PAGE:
Seventy three percent of the world’s population uses mobile phones, more than 5.2 billion people around the globe. The majority of millennials say that their smartphone never leaves their side, 24×7. This is just the tip of a mobility movement that promises to intensify in the future. How is this consumer behavior impacting enterprise mobility? Range of Mobility Responses For some enterprises, mobility means issuing cell phones to employees and ensuring the devices are managed and secured. Other enterprises load iPads and iPhones for their sales force with productivity solutions like travel planning and expense reporting. Enterprises like car rental companies and 3rd party logistics companies, have been giving their field operations specialized mobile capabilities for decades. Mobility has been embraced by the public sector as well, from social case workers to first responders to law enforcement officers, mobile solutions are decreasing response time and even saving lives. “With only a few taps on a smartphone screen magical things happen – laws, services, records and processes turn into something very simple and user friendly.” – City of Barcelona Entire business models are being disrupted by mobile. When mobile devices are integrated with critical business processes, and especially with information flows focused on the customer, mobility raises to whole new level of importance for the enterprise. Think of Uber the taxi alternative that couldn’t have existed without the upsurge in mobile. The Insurance industry will never be the same, with turnarounds for P&E claim settlement dropping dramatically with the integration of mobile. New payment approaches like Square have been spawned by mobile. And there are a whole new set of retail buying behaviors because of mobile. Superior Customer Experience The mobile experience has of course much to do with responsive web design and omni-channel enterprise enablers, but it is also being driven by the proliferation of awesome mobile apps. These apps serve up both consumer and enterprise mobility solutions. A study published by Compuware found that the majority of mobile users prefer apps over web sites; however, only 28 percent said apps offer a better user experience than sites. De veloping an effective enterprise app strategy is no longer a luxury for the mobile enterprise. I had an interesting first hand experience just this week. I am an OpenText Core user and had originally signed up and begun using it through my desktop. Perhaps I’m not totally objective, but it has a great customer experience, easy to use and great collaboration features in the cloud. Earlier this week I received a Core email notification about a document I had been collaborating on and I was mobile at the time. I clicked through the link on my iPhone and was asked if I wanted to download the Core app. I did and it was quick and easy – I was viewing the document almost instantly on my mobile and able to respond to keep the flow going. All About that App? The inflection point for becoming a mobile enterprise, as with any technology disruption, is different for different industries. What is clear at this point is that enterprises need to be mobility enablers. For now, a mix of responsive design solutions and apps seems like a good balanced approach. There will be more on the latest mobility trends and solutions at Enterprise World 2015. Hope to see you there! Author’s Note: Lest we forget… the world of mobile is not just phones and tablets, specialty devices especially wearables are also becoming an integral part of our enterprise ecosystems. Check out this post on the possible future for the iWatch and the supply chain. Image Source: Shutterstock_173233781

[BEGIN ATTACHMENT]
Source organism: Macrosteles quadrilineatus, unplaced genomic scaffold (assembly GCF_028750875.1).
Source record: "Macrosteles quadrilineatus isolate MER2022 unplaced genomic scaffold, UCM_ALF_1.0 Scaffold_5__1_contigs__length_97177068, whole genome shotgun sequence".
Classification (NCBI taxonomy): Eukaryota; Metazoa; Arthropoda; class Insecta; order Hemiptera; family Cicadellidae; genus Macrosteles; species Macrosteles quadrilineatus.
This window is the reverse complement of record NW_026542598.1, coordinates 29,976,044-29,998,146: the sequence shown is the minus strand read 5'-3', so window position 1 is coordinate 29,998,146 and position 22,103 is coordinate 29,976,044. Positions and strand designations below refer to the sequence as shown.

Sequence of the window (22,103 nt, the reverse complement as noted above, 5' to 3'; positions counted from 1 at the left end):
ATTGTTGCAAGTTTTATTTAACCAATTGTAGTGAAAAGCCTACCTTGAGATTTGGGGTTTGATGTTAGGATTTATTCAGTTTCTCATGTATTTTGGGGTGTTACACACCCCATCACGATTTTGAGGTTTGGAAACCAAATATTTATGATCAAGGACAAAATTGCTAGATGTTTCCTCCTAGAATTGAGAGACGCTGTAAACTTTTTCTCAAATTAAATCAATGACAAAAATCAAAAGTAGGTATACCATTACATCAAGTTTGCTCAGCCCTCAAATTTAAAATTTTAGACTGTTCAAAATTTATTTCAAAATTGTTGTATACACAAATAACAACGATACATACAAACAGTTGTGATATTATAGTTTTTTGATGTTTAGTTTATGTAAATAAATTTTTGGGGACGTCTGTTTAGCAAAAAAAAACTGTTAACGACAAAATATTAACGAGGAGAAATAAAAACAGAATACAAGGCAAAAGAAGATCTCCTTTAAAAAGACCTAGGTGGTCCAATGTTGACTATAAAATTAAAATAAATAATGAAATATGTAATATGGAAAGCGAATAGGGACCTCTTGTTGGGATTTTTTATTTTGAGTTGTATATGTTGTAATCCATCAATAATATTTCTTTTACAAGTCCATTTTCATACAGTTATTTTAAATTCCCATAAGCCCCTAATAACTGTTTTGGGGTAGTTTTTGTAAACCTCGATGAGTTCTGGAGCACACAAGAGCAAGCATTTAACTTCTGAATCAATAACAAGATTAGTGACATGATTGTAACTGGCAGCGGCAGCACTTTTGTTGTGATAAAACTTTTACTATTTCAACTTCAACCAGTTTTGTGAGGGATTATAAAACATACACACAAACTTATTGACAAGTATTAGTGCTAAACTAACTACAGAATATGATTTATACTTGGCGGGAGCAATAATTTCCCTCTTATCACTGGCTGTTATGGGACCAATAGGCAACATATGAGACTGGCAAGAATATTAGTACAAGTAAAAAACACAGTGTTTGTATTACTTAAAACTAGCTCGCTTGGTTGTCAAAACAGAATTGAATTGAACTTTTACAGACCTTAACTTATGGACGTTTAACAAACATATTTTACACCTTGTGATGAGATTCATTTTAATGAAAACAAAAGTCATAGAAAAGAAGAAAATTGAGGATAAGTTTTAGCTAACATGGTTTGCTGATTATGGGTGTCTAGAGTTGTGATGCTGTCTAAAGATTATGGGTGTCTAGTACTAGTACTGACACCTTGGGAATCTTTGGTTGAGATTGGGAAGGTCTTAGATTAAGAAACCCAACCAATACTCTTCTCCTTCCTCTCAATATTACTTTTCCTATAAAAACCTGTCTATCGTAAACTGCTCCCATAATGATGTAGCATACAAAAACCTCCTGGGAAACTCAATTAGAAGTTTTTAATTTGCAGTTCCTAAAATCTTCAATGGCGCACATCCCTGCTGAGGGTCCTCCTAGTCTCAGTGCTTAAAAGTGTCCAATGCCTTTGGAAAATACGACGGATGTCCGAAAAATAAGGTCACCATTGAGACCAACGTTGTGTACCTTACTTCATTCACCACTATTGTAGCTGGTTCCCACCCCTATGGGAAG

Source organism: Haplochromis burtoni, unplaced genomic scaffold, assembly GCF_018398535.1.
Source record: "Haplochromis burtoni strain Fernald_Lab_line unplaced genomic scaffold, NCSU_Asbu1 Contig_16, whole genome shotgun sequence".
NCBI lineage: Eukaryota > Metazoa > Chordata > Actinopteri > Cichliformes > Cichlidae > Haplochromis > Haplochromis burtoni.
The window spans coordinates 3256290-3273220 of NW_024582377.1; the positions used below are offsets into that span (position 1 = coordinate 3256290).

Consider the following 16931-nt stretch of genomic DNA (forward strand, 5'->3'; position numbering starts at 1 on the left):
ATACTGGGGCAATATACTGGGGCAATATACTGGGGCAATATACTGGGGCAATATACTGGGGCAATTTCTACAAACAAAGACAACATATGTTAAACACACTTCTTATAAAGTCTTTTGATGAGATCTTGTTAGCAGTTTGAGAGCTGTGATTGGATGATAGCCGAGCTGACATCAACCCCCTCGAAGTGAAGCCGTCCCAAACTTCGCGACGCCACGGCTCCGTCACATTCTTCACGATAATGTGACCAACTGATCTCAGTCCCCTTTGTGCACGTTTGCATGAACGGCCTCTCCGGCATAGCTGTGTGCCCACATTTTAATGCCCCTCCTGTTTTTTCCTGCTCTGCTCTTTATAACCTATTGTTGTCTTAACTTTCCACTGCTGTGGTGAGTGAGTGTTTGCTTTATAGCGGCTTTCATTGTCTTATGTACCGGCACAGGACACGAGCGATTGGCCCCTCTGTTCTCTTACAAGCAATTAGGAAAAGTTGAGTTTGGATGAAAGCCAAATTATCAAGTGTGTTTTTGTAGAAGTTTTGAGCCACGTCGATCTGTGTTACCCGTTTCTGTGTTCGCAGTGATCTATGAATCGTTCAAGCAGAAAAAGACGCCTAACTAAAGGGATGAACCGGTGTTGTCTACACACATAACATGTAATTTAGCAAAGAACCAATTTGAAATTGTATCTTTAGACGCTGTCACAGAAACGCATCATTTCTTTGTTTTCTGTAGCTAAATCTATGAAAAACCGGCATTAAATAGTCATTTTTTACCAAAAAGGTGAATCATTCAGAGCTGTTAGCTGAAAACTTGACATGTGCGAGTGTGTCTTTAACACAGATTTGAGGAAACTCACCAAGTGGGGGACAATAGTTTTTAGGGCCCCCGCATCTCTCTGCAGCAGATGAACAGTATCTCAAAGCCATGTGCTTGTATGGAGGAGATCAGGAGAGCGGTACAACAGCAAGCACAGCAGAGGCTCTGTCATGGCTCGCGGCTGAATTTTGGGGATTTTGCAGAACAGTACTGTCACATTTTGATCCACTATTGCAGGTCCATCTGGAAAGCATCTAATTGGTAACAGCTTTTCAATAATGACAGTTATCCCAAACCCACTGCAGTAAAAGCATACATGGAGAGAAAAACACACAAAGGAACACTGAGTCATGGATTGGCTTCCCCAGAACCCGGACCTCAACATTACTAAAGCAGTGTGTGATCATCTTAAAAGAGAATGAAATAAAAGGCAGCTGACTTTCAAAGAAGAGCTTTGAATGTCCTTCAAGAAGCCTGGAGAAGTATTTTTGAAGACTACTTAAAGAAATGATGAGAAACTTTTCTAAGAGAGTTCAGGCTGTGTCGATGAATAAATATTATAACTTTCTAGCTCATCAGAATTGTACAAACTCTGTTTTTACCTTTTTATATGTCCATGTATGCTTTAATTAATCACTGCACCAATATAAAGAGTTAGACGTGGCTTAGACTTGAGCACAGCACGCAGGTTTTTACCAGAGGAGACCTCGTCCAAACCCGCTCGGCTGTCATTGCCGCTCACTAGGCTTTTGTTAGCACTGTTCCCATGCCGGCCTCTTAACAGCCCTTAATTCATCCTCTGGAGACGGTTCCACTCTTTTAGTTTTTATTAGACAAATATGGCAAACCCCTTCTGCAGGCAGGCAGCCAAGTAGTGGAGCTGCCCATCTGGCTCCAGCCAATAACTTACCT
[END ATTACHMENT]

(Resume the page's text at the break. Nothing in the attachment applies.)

Read More

Digital Banking – What is happening in other industries? (part 1 of 3)

customer experience